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After the procedure, you may be taken to the recovery room before being taken to the intensive care unit (ICU) to be closely monitored. Alternatively, you may be taken directly to the ICU from the operating room. You will be connected to monitors that will constantly display your electrocardiogram (ECG or EKG) tracing, blood pressure, other pressure readings, breathing rate, and your oxygen level.
You may have a tube in your throat so that breathing can be assisted with a ventilator (breathing machine) until you are stable enough to breathe on your own. As you continue to wake up from the anesthesia and start to breathe on your own, the breathing machine will be adjusted to allow you to take over more of the breathing. When you are awake enough to breathe completely on your own and you are able to cough, the breathing tube will be removed.
After the breathing tube is out, your nurse will assist you to cough and take deep breaths every two hours. This may be uncomfortable due to soreness, but it is extremely important that you do this in order to keep mucus from collecting in your lungs and possibly causing pneumonia. Your nurse will show you how to hug a pillow tightly against your chest while coughing to help ease the discomfort.
You may receive pain medication as needed, either by a nurse, through an epidural catheter, or by administering it yourself through a device connected to your intravenous line.
You may be on special IV medications to help your blood pressure and your heart, and to control any problems with bleeding. As your condition stabilizes, these medications will be gradually decreased and discontinued as your condition allows.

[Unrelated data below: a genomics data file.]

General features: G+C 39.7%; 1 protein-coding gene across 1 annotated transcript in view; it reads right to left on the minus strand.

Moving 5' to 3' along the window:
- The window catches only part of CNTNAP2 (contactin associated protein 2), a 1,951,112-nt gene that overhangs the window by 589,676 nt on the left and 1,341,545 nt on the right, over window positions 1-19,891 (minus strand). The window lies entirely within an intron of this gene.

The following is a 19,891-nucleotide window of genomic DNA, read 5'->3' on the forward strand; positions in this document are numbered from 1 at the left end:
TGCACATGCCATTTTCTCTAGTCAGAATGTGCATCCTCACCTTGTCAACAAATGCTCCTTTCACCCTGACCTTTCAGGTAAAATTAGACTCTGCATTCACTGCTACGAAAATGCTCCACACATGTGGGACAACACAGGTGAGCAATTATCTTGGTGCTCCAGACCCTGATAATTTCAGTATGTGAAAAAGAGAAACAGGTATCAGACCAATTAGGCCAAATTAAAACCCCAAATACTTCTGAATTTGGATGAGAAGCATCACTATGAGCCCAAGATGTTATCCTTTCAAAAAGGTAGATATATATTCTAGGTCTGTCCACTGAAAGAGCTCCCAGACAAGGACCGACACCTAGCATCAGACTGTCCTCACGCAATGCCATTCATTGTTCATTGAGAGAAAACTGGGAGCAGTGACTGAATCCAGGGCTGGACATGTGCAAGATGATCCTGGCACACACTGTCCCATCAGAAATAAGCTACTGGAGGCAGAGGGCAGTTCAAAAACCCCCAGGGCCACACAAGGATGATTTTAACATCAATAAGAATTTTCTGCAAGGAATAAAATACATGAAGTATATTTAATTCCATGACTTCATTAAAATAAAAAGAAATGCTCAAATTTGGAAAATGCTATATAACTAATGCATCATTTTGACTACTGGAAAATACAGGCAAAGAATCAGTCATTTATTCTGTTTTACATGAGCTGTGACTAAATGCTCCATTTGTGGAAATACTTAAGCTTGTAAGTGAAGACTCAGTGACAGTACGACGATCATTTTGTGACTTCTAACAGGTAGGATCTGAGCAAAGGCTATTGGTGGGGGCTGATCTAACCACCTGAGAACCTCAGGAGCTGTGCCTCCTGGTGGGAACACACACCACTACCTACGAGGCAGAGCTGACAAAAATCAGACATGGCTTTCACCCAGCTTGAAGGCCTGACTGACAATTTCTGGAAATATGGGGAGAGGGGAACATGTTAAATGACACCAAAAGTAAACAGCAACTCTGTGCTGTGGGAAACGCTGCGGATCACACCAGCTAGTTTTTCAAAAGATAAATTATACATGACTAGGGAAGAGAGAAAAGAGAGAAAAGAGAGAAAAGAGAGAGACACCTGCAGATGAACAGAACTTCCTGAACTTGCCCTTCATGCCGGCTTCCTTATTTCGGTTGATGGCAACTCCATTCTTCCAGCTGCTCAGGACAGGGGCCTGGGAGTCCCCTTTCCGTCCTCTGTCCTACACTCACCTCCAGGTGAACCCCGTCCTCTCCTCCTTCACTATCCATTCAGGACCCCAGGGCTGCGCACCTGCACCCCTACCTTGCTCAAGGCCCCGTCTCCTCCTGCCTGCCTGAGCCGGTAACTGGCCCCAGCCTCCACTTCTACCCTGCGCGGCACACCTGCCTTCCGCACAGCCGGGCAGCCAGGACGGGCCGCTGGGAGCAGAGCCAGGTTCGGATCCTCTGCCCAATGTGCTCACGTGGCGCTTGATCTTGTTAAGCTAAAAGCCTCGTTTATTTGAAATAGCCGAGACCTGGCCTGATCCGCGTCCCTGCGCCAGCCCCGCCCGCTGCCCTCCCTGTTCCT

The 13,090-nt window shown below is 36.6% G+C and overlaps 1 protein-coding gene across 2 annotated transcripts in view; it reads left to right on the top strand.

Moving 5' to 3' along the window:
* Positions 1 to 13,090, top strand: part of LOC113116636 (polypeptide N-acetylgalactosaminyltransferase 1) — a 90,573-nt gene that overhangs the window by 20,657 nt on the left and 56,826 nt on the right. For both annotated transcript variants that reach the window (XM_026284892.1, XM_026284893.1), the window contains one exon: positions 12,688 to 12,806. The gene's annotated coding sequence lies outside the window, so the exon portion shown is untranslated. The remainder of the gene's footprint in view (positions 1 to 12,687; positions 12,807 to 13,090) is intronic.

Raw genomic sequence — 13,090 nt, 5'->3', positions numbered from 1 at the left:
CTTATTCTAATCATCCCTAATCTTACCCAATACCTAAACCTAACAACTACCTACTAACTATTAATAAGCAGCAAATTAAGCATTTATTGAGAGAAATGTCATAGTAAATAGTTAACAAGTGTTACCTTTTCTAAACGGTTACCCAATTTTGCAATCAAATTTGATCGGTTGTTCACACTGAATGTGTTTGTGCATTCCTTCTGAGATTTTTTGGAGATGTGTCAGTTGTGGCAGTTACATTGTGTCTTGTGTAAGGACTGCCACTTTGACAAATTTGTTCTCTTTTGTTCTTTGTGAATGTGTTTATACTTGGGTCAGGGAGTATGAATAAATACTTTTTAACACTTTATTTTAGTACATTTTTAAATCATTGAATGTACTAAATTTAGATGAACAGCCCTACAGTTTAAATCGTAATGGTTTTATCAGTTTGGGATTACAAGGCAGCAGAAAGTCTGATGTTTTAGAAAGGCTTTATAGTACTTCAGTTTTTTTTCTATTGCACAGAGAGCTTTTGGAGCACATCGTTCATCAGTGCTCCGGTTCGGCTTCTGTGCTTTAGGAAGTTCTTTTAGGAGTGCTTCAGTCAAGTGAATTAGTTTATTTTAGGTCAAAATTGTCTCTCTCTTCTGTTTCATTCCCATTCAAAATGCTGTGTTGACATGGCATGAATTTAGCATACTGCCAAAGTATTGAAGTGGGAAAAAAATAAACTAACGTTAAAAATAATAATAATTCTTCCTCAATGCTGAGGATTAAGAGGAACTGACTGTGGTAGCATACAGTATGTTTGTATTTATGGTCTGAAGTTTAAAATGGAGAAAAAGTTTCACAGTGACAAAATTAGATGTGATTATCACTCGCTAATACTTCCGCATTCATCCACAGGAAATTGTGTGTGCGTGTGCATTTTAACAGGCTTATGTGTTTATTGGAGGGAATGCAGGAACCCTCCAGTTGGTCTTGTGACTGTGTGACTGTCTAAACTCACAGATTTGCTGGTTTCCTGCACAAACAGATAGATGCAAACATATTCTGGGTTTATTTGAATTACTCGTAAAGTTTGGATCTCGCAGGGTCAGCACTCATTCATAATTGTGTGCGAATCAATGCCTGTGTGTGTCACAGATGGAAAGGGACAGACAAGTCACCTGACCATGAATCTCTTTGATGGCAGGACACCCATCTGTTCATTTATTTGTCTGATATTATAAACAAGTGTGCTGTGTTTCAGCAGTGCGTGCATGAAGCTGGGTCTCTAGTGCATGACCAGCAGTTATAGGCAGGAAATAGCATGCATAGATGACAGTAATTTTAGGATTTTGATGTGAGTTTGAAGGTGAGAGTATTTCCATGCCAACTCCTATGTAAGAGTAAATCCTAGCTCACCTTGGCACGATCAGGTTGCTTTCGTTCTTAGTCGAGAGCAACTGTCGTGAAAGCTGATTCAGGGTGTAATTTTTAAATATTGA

Once the breathing tube has been removed and your condition has stabilized, you may start liquids to drink. Your diet may be gradually advanced to more solid foods as you are able to tolerate them.
If you have a drainage tube in your stomach, you will not be able to drink or eat until the tube is removed. The drainage tube will be removed when your intestinal function has returned to normal, usually two to three days after the procedure.
When your doctor determines that you are ready, you will be moved from the ICU to a post-surgical nursing unit. Your recovery will continue to progress. Your activity will be gradually increased as you get out of bed and walk around for longer periods of time. Your diet will be advanced to solid foods as tolerated.
Arrangements will be made for a follow-up visit with your doctor.
Once you are home, it will be important to keep the surgical area clean and dry. Your physician will give you specific bathing instructions. The sutures or surgical staples will be removed during a follow-up office visit, in the event they were not removed before leaving the hospital.
The surgical incision may be tender or sore for several days after an aneurysm repair procedure. Take a pain reliever for soreness as recommended by your physician.
You should not drive until your physician tells you to. Other activity restrictions may apply.
Notify your doctor to report any of the following:
Fever and/or chills
Redness, swelling, or bleeding or other drainage from the incision site
Increase in pain around the incision site
Your doctor may give you additional or alternate instructions after the procedure, depending on your particular situation.